Prof. Rembert's Reflection on Summer 2018

 Teachers, students, family, and friends after our showcase at the J. Austin White Cultural Center, where Prof. Rembert taught “How Does My Smartphone Work?”

Teachers, students, family, and friends after our showcase at the J. Austin White Cultural Center, where Prof. Rembert taught “How Does My Smartphone Work?”

Since returning from Eudora, I have been asked the same question over and over again: “Did you enjoy your teaching program this summer?” Once the question lands, my mind runs through the same thought process every single time.

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I think about how great the overall experience was—the teaching, the course design, the constructive criticism, the chance to learn about fields outside of my own through my co-teachers. What a unique opportunity that I would never have thought I would have in graduate school.

I think about how difficult it was physically—late nights of adjusting my course plan and prepping content (probably should have done a little more prep before the summer...), frantically trying to help students finish their final projects, questionable WiFi in a hunting lodge that housed us from 100-degree weather the entire summer. And the mosquitos...

I think about how great it was physically, and by that I mean the food. All of it. Homemade tacos and tamales, local barbecued meats, Grill & Chill chicken wing sauce. Not to mention my reunion with Blue Bell Cookies n’ Cream ice cream...

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I think about how rewarding it was emotionally—making new friendships with other grad students that I’m sure will last a lifetime, bringing smiles to the students’ faces, becoming their friends, immersing ourselves into a small community that was nothing but welcoming to us from day one. The parents were nothing but appreciative and loving of our short time in Eudora.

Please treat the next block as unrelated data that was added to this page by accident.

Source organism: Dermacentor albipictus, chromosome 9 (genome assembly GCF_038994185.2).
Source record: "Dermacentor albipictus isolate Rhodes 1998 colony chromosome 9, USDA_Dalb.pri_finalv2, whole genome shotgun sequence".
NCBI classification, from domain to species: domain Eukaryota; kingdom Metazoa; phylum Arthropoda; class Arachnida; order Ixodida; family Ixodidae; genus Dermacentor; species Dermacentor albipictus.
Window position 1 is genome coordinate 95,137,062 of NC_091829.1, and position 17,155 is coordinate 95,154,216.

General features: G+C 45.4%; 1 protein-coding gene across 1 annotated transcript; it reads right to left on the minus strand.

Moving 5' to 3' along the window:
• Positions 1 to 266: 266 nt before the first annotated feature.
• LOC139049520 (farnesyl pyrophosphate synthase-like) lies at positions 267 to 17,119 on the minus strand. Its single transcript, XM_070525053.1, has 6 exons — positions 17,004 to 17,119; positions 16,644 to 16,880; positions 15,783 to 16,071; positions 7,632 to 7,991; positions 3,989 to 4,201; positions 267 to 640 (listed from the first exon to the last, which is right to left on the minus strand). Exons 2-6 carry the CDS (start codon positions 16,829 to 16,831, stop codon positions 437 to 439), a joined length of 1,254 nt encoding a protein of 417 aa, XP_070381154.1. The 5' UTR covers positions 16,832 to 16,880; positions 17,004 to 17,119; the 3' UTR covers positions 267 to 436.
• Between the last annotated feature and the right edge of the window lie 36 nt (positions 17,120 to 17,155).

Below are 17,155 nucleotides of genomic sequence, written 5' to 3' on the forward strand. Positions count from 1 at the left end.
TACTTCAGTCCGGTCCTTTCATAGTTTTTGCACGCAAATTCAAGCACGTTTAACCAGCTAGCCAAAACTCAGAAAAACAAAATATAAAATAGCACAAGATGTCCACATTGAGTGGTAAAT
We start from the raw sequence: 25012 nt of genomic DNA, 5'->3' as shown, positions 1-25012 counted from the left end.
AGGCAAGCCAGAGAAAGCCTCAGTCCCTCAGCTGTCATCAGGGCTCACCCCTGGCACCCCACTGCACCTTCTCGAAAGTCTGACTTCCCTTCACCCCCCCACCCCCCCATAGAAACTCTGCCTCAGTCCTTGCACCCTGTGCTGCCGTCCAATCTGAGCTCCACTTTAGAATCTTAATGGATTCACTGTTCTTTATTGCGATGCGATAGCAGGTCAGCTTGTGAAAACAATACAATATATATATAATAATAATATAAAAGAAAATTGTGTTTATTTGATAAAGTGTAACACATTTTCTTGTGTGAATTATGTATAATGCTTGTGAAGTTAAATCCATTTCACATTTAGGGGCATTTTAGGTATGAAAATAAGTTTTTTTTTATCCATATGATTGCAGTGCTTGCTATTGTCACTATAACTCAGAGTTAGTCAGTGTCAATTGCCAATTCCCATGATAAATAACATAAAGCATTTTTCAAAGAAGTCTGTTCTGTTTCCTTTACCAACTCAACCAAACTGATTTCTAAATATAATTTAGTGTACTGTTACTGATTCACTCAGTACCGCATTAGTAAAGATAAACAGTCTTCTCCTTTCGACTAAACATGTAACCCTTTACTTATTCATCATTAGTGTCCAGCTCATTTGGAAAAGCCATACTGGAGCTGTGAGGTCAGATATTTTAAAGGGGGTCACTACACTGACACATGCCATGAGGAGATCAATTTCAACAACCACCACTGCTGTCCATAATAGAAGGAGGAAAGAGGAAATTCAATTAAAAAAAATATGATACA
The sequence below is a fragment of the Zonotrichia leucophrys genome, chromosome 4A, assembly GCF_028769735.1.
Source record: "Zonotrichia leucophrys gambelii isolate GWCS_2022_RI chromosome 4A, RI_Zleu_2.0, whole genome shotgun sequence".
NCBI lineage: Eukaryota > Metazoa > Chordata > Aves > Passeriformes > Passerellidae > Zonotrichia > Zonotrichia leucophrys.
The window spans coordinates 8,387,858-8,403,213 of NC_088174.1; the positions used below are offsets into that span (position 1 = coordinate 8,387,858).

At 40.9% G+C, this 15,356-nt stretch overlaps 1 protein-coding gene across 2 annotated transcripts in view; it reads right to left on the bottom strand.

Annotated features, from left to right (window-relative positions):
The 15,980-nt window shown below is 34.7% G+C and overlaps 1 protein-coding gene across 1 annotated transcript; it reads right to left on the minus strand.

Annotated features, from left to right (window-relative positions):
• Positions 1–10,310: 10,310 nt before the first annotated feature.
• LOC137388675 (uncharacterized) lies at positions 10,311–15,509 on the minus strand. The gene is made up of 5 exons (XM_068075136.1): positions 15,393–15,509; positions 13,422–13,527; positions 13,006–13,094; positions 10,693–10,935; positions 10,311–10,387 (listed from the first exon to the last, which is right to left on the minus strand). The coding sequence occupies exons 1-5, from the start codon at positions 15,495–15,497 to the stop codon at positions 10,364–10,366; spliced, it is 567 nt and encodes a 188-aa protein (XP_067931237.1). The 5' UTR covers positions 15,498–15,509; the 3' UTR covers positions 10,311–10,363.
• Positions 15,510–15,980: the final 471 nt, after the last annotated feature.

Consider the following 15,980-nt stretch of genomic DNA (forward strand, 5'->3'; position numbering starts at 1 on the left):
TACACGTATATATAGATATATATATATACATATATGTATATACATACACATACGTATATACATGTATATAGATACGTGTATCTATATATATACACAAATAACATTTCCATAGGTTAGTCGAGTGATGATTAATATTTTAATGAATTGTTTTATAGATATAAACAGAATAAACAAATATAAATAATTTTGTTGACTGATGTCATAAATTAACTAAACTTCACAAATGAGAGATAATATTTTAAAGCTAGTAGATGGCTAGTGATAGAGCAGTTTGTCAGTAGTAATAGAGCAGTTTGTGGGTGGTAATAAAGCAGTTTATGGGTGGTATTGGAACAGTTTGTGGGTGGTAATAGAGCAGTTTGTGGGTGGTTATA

I think about how challenging it was emotionally—being pushed out of my comfort zone, hearing about each student’s issues and personal struggles outside of the classroom, opening up to my housemates (aka my co-teachers) about my own personal struggles, hearing their own struggles as women of color in our divided country.

I think about how, even with the heavy emotional weight, this program was unquestionably worth it. Freedom Summer Collegiate gave me the opportunity to be an influence in young people’s lives in a way I had always dreamed of. I got to show students that science is cool and accessible to everyone and that they have the ability to grasp conceptually difficult graduate-level material. I got to show students that the teachers don’t just care about the class but rather the students in them. Of course we wanted them to enjoy the classes and the material being presented, but assessing their knowledge about how smartphones work was only one part of my role. I got to know so much more about the students: their favorite sports teams, their pet peeves, what drives them, who they are inspired by, their most/least favorite teachers in high school and why, how they want to contribute to society, how they have been judged because of their race, where they’ve traveled, their favorite Snapchat filters, the names of their loved ones... The list goes on and on.

So when I think about the summer, I think about the students and how everything about this past summer was for them. The fact that the students said in the end of summer evaluations that they loved the classes and want the same teachers to come back next year shows me that we did something right. Whether that’s manifested as giving them new potential majors in college to consider, giving them a desire to attend college at all, or having them feel cared for and heard, we were able to reach them in some meaningful capacity. And to all of that I say, 

“Yes, I really enjoyed my summer, and I hope to be able to do it again next year.”

 A final project by one of Prof. Rembert’s students, showing his design for a self-spit-releasing instrument.

A final project by one of Prof. Rembert’s students, showing his design for a self-spit-releasing instrument.

Andrew Donnelly